Game Analysis: Hurricanes At Capitals

Drayson Bowman’s decision to fight Steve Oleksy was the one mistake made by the Canes in a dominant 4-0 win Tuesday in Washington. - Jamie Kellner

The Carolina Hurricanes avenged a shutout in Washington two weeks ago, returning the favor Tuesday with a 4-0 blanking of the Capitals at Verizon Center. Justin Peters notched his second career shutout, and Riley Nash scored twice to lead the Hurricanes.

So far, so good for the Carolina Hurricanes minus star goalie Cam Ward. The Hurricanes have won three of four since their starting goaltender went down with a knee injury, the latest coming in a 26-save shutout victory Tuesday by Justin Peters over the Capitals. Carolina now has 31 points and a three-point lead (with a game in hand) over Winnipeg in the Southeast Division. Washington, who will come to Raleigh Thursday for a rematch, slid to 10 points behind the Canes as the shortened season’s second half got underway for both teams. Here's a closer look at Tuesday's 4-0 win.

Three Observations

1. Joe Corvo set the tone with an impressive first period. He not only scored a unique off-the-helmet bank shot off Braden Holtby for the game’s first goal, but he also had the hit of the night in toppling Mike Ribiero later in the first period. If I've said it once, I've said it a hundred times: a confident Corvo is a great Corvo. Last night, he was both.

2. The emergence of the third line continues to be a huge story for the Canes. Tuesday, it Riley Nash got his first career two-goal game, and he was a Patrick Dwyer pass away from perhaps getting a hat trick on an empty net. Nash’s play — which seems to be good regardless of who lines up on his flanks — seems to have ended any chatter of Carolina’s need for a third line center at the deadline.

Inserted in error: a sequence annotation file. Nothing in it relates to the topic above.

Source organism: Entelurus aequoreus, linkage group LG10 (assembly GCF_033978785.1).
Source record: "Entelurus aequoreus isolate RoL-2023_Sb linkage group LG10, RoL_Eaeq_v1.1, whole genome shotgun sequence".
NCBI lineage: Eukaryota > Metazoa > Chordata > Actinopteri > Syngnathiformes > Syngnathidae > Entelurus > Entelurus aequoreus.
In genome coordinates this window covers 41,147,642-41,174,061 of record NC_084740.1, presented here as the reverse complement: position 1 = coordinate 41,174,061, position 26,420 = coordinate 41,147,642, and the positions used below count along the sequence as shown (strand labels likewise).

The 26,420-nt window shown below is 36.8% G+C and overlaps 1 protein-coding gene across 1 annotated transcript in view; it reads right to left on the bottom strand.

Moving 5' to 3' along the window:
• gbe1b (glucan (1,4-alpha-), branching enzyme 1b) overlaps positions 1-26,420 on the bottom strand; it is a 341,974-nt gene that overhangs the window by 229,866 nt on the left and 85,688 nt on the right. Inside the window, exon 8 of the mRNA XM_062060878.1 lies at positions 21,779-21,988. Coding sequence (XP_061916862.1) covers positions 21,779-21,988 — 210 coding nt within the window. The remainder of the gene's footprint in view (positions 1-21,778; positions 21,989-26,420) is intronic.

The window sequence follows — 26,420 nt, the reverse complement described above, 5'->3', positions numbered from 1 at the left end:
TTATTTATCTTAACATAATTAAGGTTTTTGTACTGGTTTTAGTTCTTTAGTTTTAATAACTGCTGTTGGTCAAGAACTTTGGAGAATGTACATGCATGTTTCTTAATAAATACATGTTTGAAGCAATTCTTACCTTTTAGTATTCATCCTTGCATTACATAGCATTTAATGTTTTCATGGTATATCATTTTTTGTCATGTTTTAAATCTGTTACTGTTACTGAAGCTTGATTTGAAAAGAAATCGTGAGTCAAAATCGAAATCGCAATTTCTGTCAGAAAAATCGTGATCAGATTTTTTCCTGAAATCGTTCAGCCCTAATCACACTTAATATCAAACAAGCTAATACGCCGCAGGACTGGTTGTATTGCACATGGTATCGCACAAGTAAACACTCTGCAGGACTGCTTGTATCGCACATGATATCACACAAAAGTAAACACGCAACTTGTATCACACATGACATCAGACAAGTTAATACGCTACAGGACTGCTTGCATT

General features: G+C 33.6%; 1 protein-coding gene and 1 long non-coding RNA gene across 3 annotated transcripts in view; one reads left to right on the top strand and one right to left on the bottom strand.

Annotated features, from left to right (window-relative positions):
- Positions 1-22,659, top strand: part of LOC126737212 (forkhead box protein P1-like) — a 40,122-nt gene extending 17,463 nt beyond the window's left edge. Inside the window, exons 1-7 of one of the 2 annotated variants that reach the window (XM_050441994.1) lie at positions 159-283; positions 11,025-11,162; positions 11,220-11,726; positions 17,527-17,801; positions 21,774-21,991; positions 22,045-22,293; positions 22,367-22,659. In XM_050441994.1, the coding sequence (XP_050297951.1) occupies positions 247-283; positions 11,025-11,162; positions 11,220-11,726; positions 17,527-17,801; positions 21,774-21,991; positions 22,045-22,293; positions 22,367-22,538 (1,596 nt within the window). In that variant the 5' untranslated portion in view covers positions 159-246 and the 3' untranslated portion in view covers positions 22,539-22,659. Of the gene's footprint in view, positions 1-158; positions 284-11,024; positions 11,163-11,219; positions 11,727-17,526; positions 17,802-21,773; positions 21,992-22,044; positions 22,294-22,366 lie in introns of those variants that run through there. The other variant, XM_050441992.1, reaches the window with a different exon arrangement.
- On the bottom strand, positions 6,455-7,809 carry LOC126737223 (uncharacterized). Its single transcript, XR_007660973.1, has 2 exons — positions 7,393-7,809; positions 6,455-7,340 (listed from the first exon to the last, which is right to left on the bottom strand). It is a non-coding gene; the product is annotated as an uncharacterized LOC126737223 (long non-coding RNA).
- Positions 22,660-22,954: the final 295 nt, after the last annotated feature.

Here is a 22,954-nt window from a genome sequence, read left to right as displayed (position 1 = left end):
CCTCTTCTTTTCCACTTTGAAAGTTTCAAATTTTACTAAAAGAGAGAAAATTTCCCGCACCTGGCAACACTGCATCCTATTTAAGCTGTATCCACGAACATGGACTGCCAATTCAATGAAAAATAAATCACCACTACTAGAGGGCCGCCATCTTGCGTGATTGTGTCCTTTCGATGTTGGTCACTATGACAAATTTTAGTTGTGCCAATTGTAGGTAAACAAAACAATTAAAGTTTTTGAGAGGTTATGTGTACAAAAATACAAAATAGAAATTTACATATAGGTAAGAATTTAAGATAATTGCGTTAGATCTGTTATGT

3. How's this for commitment at both ends of the ice: the top line of Eric Staal, Alexander Semin and Jiri Tlusty finished the night with just two points, but combined for nine of Carolina’s 14 blocked shots (three apiece). A Hurricanes forward has only registered three or more blocks (and by my research the "or more" happened just once, by Drayson Bowman) a handful of times this season, so to see all three forwards on the first line get that many shows a three-zone effort. To put it in perspective, the league's top shot-blocking forwards average around 1.5 per night.

Number To Know

0 — Shots of goal for Alexander Ovechkin this season against Carolina. Ovechkin has yet to get a puck on net in two games against the Hurricanes, and has had at least two shots on goal in every game this season. Ovechkin did not go without a shot during all of last year’s regular season and has just two other games since the calendar flipped to 2010 when he registered zero SOG.

Plus

Justin Peters — Peters has always had the potential to be an NHLer. He possesses the ideal size, athleticism and attitude that teams look for when evaluating young goaltenders. But the difference between being an AHL goalie — even an excellent one — and sticking with the big boys is rebound control. In the past, Peters has struggled some to hold on to shots or direct them out of harm’s way. Tuesday night was an illustration of the improvements he's made in this pivotal facet of netminding. Peters not only made all the stops, but he didn't allow many second opportunities. With Dan Ellis playing so well as Carolina's backup prior to Cam Ward’s injury, Peters — on a one-way deal next season — needs to show he is capable of handling those duties. Three games in, he has done just that.

Minus

Drayson Bowman — Bowman actually had a good night, registering an assist and finishing plus-2 on the third line, but his decision to fight noted AHL pugilist Steve Oleksy goes down as a bad decision. For one, the Hurricanes had nothing to gain from the fight since they were up 3-0 in the third period. Secondly, Bowman could have been hurt. I understand trying to get noticed and justifying one’s place in the lienup, but anyone can fight a losing battle. Bowman had done enough with his skates and stick during the game — there was no reason to get his fists involved.

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